Over the final laps of the Brazilian Grand Prix, Charles Leclerc repeatedly urged his Ferrari team to swap the running order of their cars.
Leclerc was pursuing third-placed team mate Carlos Sainz Jnr at the time and badly wanted the extra three points that came with that position to aid him in his fight for second place in the championship with Sergio Perez.
However to Leclerc’s disappointment the team made no move to swap their cars around. Sainz wasn’t even aware of what his team mate was asking for.
“I don’t normally ask these type of things, but obviously we had this discussion prior to the race,” said Leclerc afterwards. “So that’s why I asked about it.
“But for some reason we changed our mind on that. I don’t know yet the reason and hopefully we will be quick enough in Abu Dhabi to get that second place. I just hope we will be lacking that second place for three points or something like that.”
Ferrari team principal Mattia Binotto explained why the team didn’t swap their cars around. He said the team was being investigated for a potential incident involving Sainz and they did not want to risk losing him time in case he was penalised.
The investigation concerned Yuki Tsunoda, who was the only one of the three lapped drivers who was not allowed to rejoin the lead lap during the last Safety Car period, said Binotto. The FIA later confirmed an oversight meant Tsunoda was not given the instruction to un-lap himself.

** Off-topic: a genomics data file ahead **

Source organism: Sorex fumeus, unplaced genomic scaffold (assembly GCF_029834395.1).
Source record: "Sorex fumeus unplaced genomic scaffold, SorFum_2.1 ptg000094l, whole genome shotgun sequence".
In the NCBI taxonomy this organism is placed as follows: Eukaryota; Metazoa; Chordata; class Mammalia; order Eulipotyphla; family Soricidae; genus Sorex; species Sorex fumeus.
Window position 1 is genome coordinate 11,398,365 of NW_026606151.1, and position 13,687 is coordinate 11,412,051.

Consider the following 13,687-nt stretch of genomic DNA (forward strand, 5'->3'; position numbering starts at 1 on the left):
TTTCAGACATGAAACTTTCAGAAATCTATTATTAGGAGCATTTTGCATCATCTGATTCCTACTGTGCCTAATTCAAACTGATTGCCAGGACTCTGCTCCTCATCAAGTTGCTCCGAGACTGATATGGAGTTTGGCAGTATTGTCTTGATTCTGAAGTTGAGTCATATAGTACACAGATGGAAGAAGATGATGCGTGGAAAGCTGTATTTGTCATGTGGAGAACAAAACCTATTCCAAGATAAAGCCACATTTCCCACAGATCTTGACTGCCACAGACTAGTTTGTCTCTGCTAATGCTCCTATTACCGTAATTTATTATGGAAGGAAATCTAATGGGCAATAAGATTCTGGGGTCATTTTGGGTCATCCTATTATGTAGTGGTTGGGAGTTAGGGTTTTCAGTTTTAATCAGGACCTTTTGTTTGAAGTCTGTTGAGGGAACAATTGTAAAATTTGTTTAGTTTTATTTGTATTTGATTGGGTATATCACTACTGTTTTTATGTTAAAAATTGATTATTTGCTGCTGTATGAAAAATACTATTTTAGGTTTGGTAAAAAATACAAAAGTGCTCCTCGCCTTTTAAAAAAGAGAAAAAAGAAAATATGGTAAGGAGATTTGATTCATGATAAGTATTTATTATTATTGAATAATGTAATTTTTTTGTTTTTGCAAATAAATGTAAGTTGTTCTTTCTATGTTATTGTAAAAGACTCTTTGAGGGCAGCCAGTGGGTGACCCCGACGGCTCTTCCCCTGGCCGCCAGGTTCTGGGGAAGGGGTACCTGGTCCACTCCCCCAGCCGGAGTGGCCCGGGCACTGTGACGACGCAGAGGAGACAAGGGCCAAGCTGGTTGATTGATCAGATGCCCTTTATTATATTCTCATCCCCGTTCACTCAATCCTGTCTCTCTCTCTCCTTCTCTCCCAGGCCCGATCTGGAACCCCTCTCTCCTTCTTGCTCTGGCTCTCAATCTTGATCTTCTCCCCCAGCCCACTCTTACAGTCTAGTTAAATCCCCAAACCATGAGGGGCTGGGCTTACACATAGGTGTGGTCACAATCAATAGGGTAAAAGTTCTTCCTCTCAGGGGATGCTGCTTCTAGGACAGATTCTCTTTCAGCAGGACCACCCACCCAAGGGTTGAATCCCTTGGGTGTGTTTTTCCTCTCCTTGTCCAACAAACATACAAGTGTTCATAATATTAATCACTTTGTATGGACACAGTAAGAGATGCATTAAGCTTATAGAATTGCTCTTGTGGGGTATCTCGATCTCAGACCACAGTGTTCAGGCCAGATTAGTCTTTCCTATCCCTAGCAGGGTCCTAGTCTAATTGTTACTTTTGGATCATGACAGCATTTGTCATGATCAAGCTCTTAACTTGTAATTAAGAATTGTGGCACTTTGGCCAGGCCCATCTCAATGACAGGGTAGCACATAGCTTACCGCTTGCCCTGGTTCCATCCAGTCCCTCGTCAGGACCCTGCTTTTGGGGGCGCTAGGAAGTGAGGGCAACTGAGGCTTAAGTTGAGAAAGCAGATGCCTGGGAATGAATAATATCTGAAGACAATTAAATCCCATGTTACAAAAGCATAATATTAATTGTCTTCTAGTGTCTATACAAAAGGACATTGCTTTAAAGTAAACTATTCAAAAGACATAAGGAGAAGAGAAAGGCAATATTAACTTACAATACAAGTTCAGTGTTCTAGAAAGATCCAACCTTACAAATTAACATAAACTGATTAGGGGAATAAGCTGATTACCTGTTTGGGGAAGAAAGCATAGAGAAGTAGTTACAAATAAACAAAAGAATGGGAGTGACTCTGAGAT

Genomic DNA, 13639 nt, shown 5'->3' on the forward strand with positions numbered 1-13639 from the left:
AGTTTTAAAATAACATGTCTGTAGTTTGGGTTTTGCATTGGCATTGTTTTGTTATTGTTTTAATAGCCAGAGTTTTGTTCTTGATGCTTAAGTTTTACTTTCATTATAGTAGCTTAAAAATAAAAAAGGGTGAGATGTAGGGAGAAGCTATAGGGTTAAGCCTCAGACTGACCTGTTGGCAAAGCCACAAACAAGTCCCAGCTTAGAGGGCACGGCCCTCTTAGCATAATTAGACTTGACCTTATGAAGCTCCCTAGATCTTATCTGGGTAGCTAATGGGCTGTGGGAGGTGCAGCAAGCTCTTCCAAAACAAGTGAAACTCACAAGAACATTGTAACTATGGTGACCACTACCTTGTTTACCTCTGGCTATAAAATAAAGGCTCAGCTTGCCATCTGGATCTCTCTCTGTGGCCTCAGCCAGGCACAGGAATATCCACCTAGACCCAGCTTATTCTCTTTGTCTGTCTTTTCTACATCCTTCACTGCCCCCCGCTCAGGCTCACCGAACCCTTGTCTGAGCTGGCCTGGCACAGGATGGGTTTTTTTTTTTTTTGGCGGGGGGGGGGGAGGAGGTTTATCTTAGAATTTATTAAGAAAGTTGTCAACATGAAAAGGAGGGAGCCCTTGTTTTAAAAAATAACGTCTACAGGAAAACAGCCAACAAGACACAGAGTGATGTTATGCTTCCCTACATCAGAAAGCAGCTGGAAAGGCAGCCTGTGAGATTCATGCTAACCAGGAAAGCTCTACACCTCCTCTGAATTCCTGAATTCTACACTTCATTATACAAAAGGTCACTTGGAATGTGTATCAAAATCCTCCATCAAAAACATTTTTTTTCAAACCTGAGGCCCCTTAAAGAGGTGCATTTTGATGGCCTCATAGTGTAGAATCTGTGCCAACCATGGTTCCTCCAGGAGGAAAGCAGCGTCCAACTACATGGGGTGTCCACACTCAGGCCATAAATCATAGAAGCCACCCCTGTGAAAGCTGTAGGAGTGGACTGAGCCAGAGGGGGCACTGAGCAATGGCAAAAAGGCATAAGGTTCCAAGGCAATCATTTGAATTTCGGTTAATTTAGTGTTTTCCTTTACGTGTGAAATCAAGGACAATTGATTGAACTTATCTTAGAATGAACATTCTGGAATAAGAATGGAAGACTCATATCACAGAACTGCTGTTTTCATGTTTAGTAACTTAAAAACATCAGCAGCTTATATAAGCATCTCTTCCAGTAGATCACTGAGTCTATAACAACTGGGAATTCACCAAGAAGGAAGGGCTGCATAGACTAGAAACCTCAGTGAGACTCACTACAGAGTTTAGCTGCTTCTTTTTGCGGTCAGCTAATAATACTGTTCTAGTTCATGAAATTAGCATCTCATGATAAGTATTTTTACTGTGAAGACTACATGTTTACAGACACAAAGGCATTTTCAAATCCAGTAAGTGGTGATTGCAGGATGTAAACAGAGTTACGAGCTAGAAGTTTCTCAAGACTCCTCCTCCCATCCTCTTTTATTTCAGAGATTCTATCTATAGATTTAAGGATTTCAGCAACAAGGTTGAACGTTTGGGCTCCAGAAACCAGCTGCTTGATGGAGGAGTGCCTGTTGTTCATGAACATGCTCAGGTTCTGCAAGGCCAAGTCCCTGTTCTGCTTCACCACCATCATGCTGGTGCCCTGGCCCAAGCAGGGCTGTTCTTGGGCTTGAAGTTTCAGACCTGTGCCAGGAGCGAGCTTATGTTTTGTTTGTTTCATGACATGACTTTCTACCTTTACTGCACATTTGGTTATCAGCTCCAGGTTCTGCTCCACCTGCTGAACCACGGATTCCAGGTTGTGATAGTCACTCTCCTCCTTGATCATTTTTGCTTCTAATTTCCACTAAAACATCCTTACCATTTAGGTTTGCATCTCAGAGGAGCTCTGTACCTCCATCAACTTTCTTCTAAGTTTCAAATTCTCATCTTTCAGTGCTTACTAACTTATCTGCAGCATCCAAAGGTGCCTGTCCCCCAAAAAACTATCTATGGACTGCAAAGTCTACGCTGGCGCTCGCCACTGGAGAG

The presence of rivals Fernando Alonso and Max Verstappen close behind their cars also made Ferrari reluctant to issue team orders, said Binotto.
“Swapping the two cars on the last straight was certainly tricky because Charles had got Fernando and Max just behind,” he explained. “So certainly it could have been tricky and somehow dangerous.
“But more than that, we knew that we were under investigation for what happened behind Safety Car with Tsunoda. We were cleared off by race control at the time so we were quite, let me say, comfortable, but without having a conclusion on that matter it would have been risky.
“A five-second penalty, for example, would mean that Carlos would have been losing more than one position. So for the constructors championship it was certainly better to stick with the positions and the gaps on track.”
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